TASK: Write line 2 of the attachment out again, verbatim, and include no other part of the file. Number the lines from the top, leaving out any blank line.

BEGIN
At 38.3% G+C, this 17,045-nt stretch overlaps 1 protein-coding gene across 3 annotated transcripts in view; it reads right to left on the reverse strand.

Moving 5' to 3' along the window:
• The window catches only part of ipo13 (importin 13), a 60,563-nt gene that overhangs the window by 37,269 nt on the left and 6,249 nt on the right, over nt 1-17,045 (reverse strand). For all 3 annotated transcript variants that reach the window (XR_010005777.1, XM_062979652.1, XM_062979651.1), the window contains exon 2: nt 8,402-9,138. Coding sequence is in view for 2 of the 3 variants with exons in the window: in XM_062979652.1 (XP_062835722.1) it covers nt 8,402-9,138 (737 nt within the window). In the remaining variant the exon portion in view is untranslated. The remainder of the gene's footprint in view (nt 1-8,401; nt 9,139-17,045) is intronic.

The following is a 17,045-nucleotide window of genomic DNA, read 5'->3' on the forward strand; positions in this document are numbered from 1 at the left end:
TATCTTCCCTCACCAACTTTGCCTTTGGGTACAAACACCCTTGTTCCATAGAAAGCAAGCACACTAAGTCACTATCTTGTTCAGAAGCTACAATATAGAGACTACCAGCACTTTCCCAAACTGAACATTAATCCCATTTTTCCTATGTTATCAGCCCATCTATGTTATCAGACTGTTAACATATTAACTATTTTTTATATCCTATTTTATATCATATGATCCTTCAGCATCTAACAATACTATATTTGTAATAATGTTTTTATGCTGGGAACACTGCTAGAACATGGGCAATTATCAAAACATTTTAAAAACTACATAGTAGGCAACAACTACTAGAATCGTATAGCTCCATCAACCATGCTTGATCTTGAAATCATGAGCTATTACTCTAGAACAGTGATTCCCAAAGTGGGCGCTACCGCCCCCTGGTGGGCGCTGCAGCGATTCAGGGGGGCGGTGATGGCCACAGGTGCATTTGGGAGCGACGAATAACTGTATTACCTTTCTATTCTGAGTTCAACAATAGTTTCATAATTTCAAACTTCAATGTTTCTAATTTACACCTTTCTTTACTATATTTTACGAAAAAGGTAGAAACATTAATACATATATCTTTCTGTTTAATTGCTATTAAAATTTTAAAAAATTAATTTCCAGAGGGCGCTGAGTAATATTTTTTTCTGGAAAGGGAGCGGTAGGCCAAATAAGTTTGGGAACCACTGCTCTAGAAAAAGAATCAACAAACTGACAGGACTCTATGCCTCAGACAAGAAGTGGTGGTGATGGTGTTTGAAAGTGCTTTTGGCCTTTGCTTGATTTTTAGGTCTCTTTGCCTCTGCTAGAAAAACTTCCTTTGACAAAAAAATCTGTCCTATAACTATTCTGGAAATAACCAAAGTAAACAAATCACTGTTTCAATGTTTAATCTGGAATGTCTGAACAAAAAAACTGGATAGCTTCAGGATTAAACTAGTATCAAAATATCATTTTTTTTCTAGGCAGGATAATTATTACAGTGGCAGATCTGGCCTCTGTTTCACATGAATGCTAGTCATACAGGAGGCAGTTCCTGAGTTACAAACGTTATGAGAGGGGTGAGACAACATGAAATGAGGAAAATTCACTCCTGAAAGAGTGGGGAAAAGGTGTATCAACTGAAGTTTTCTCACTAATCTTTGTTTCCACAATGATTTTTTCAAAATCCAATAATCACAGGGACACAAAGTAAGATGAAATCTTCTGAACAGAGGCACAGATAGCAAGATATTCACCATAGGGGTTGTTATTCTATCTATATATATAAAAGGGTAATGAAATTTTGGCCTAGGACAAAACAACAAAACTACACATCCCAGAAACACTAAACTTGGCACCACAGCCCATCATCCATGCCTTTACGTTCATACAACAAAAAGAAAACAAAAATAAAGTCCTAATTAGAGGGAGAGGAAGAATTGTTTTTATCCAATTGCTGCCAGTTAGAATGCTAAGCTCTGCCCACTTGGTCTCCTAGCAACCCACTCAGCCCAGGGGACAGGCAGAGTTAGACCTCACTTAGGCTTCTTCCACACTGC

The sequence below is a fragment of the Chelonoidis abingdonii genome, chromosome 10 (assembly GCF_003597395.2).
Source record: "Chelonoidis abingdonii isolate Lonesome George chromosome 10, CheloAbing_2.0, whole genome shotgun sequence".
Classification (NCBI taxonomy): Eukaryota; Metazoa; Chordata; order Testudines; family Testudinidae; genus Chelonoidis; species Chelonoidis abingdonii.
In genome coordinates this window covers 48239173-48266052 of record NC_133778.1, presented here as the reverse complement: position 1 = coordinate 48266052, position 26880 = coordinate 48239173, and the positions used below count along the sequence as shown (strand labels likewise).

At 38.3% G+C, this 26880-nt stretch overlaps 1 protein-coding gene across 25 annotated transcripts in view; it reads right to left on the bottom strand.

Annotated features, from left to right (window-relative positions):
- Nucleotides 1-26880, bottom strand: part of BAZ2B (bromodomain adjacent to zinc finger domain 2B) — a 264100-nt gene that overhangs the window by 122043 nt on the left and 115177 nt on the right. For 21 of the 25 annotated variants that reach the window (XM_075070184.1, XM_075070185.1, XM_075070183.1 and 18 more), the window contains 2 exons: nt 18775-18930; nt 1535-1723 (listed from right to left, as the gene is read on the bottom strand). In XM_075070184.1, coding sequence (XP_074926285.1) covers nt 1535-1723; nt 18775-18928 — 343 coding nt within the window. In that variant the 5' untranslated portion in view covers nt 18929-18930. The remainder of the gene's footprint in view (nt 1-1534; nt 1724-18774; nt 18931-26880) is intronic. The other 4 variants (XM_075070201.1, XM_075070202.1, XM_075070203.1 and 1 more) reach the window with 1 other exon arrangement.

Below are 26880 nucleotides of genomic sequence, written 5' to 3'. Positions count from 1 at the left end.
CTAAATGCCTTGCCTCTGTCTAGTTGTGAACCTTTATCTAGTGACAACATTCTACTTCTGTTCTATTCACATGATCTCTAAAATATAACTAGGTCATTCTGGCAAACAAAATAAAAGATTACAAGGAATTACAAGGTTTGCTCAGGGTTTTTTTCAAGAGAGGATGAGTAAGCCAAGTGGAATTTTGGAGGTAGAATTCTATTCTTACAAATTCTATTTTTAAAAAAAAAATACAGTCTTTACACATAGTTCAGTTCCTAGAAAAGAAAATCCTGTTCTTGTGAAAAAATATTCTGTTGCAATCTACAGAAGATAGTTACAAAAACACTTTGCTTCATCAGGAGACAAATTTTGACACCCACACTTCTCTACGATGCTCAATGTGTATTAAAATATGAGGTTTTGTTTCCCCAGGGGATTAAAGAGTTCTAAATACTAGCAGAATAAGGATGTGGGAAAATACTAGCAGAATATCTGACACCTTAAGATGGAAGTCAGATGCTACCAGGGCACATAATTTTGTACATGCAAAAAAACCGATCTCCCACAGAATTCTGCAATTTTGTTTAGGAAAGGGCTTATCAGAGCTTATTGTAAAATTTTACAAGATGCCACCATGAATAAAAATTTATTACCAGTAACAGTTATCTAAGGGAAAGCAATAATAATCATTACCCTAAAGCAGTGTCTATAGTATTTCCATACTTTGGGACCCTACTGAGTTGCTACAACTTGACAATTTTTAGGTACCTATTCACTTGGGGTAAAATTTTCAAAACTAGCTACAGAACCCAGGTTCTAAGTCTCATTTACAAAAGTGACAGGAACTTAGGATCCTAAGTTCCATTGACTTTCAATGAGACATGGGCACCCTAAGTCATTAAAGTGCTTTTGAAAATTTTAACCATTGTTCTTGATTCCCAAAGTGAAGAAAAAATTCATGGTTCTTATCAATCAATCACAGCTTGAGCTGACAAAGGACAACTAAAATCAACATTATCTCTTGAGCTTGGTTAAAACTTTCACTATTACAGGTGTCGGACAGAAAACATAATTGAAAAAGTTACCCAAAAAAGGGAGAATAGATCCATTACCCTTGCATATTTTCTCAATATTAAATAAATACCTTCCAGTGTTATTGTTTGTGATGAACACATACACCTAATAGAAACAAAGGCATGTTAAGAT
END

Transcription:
Moving 5' to 3' along the window: